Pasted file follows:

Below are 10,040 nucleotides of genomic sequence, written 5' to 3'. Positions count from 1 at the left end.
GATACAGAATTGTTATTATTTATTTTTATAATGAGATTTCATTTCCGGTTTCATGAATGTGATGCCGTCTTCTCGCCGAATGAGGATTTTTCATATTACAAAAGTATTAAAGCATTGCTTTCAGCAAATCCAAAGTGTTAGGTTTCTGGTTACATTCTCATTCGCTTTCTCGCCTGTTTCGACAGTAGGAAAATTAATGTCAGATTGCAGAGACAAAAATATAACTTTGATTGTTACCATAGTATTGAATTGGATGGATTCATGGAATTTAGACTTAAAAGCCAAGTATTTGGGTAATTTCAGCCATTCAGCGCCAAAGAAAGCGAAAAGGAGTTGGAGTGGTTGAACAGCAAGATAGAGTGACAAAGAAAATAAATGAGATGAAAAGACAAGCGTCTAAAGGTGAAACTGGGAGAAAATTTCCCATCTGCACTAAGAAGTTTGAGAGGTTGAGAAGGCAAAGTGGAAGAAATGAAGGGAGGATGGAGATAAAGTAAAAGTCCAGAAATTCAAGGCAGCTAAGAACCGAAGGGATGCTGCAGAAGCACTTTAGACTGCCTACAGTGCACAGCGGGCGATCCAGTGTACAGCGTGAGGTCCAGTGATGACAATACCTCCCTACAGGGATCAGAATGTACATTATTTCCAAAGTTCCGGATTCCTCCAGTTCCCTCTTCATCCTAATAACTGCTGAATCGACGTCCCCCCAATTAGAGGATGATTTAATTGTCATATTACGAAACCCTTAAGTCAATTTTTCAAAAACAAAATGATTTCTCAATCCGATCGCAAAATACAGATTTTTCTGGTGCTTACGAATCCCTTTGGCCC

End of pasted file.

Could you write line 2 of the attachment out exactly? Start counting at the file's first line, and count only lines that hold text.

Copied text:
GATACAGAATTGTTATTATTTATTTTTATAATGAGATTTCATTTCCGGTTTCATGAATGTGATGCCGTCTTCTCGCCGAATGAGGATTTTTCATATTACAAAAGTATTAAAGCATTGCTTTCAGCAAATCCAAAGTGTTAGGTTTCTGGTTACATTCTCATTCGCTTTCTCGCCTGTTTCGACAGTAGGAAAATTAATGTCAGATTGCAGAGACAAAAATATAACTTTGATTGTTACCATAGTATTGAATTGGATGGATTCATGGAATTTAGACTTAAAAGCCAAGTATTTGGGTAATTTCAGCCATTCAGCGCCAAAGAAAGCGAAAAGGAGTTGGAGTGGTTGAACAGCAAGATAGAGTGACAAAGAAAATAAATGAGATGAAAAGACAAGCGTCTAAAGGTGAAACTGGGAGAAAATTTCCCATCTGCACTAAGAAGTTTGAGAGGTTGAGAAGGCAAAGTGGAAGAAATGAAGGGAGGATGGAGATAAAGTAAAAGTCCAGAAATTCAAGGCAGCTAAGAACCGAAGGGATGCTGCAGAAGCACTTTAGACTGCCTACAGTGCACAGCGGGCGATCCAGTGTACAGCGTGAGGTCCAGTGATGACAATACCTCCCTACAGGGATCAGAATGTACATTATTTCCAAAGTTCCGGATTCCTCCAGTTCCCTCTTCATCCTAATAACTGCTGAATCGACGTCCCCCCAATTAGAGGATGATTTAATTGTCATATTACGAAACCCTTAAGTCAATTTTTCAAAAACAAAATGATTTCTCAATCCGATCGCAAAATACAGATTTTTCTGGTGCTTACGAATCCCTTTGGCCC